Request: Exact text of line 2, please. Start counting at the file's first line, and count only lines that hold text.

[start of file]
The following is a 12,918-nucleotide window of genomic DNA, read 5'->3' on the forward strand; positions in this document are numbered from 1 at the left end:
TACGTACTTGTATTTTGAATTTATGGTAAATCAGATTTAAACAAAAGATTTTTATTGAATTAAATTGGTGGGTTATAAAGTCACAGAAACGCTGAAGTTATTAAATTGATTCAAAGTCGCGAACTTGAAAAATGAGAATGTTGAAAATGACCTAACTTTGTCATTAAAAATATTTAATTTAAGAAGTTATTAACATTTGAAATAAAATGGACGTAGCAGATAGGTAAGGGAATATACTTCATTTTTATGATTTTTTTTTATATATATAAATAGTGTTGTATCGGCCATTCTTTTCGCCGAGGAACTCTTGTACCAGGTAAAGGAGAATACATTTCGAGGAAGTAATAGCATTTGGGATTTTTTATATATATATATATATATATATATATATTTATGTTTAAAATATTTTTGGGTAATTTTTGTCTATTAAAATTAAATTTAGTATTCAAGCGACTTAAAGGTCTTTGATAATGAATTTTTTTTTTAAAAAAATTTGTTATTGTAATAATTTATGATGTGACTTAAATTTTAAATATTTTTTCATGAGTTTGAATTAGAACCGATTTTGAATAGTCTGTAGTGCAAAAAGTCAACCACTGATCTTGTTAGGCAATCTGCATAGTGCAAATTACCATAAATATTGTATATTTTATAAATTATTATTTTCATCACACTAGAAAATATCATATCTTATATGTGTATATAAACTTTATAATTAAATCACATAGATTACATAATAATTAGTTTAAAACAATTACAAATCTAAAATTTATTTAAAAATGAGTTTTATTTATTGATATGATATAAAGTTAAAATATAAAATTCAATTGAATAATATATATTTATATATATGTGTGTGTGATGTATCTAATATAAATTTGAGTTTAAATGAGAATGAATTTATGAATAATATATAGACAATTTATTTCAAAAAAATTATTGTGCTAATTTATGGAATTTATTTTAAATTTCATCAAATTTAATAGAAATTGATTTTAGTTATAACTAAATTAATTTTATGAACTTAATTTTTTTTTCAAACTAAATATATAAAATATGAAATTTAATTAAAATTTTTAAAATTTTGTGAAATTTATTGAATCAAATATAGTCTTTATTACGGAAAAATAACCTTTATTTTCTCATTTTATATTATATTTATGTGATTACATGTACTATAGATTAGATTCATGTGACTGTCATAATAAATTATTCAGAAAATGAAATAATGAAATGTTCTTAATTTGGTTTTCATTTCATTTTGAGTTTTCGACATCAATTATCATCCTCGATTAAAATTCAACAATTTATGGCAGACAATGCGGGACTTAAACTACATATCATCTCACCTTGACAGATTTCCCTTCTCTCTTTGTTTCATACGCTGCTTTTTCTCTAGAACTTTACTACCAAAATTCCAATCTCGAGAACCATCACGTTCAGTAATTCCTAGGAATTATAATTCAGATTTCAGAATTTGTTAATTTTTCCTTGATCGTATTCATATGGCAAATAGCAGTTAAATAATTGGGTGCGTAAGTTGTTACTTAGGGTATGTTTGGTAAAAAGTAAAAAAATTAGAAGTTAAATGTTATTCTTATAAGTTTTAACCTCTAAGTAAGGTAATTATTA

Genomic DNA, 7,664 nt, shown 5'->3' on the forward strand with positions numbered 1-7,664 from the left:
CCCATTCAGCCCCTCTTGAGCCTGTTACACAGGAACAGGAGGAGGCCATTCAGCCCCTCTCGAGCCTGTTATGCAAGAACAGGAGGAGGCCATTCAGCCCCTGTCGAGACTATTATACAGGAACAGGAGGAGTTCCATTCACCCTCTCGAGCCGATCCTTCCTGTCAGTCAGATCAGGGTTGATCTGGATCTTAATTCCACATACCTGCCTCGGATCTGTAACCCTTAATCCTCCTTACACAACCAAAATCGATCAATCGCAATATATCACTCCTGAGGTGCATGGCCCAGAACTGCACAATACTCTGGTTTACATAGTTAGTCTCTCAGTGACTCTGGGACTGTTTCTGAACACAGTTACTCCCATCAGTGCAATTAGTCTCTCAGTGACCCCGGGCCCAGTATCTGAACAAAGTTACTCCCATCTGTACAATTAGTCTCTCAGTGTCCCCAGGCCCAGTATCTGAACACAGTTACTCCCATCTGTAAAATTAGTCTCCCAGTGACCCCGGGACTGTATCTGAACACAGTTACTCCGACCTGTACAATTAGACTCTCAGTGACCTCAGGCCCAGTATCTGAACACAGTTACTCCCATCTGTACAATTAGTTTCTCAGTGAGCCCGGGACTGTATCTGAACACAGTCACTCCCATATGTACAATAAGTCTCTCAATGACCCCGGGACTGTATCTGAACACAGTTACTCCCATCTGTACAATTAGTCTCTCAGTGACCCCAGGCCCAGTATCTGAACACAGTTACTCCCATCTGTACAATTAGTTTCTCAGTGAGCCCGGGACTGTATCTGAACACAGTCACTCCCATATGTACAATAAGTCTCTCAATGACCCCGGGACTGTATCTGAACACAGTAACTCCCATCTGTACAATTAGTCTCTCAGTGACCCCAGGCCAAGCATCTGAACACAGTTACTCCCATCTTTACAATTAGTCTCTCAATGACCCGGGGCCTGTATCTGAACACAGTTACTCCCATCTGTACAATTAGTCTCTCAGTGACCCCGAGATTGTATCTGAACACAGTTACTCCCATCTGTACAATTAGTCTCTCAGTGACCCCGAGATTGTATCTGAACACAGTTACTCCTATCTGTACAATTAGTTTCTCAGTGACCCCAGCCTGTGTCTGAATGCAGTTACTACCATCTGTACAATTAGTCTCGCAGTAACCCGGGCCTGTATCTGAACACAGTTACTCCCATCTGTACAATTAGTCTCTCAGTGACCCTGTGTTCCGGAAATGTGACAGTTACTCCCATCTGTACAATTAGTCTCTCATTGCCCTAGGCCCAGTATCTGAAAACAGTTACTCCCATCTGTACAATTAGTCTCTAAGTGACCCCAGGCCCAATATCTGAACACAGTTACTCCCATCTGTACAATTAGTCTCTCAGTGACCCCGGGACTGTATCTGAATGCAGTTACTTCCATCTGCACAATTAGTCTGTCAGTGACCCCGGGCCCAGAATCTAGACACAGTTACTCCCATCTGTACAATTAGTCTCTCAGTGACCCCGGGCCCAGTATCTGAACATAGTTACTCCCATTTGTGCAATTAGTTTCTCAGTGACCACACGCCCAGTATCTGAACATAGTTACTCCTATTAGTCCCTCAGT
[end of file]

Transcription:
TACGTACTTGTATTTTGAATTTATGGTAAATCAGATTTAAACAAAAGATTTTTATTGAATTAAATTGGTGGGTTATAAAGTCACAGAAACGCTGAAGTTATTAAATTGATTCAAAGTCGCGAACTTGAAAAATGAGAATGTTGAAAATGACCTAACTTTGTCATTAAAAATATTTAATTTAAGAAGTTATTAACATTTGAAATAAAATGGACGTAGCAGATAGGTAAGGGAATATACTTCATTTTTATGATTTTTTTTTATATATATAAATAGTGTTGTATCGGCCATTCTTTTCGCCGAGGAACTCTTGTACCAGGTAAAGGAGAATACATTTCGAGGAAGTAATAGCATTTGGGATTTTTTATATATATATATATATATATATATATATTTATGTTTAAAATATTTTTGGGTAATTTTTGTCTATTAAAATTAAATTTAGTATTCAAGCGACTTAAAGGTCTTTGATAATGAATTTTTTTTTTAAAAAAATTTGTTATTGTAATAATTTATGATGTGACTTAAATTTTAAATATTTTTTCATGAGTTTGAATTAGAACCGATTTTGAATAGTCTGTAGTGCAAAAAGTCAACCACTGATCTTGTTAGGCAATCTGCATAGTGCAAATTACCATAAATATTGTATATTTTATAAATTATTATTTTCATCACACTAGAAAATATCATATCTTATATGTGTATATAAACTTTATAATTAAATCACATAGATTACATAATAATTAGTTTAAAACAATTACAAATCTAAAATTTATTTAAAAATGAGTTTTATTTATTGATATGATATAAAGTTAAAATATAAAATTCAATTGAATAATATATATTTATATATATGTGTGTGTGATGTATCTAATATAAATTTGAGTTTAAATGAGAATGAATTTATGAATAATATATAGACAATTTATTTCAAAAAAATTATTGTGCTAATTTATGGAATTTATTTTAAATTTCATCAAATTTAATAGAAATTGATTTTAGTTATAACTAAATTAATTTTATGAACTTAATTTTTTTTTCAAACTAAATATATAAAATATGAAATTTAATTAAAATTTTTAAAATTTTGTGAAATTTATTGAATCAAATATAGTCTTTATTACGGAAAAATAACCTTTATTTTCTCATTTTATATTATATTTATGTGATTACATGTACTATAGATTAGATTCATGTGACTGTCATAATAAATTATTCAGAAAATGAAATAATGAAATGTTCTTAATTTGGTTTTCATTTCATTTTGAGTTTTCGACATCAATTATCATCCTCGATTAAAATTCAACAATTTATGGCAGACAATGCGGGACTTAAACTACATATCATCTCACCTTGACAGATTTCCCTTCTCTCTTTGTTTCATACGCTGCTTTTTCTCTAGAACTTTACTACCAAAATTCCAATCTCGAGAACCATCACGTTCAGTAATTCCTAGGAATTATAATTCAGATTTCAGAATTTGTTAATTTTTCCTTGATCGTATTCATATGGCAAATAGCAGTTAAATAATTGGGTGCGTAAGTTGTTACTTAGGGTATGTTTGGTAAAAAGTAAAAAAATTAGAAGTTAAATGTTATTCTTATAAGTTTTAACCTCTAAGTAAGGTAATTATTA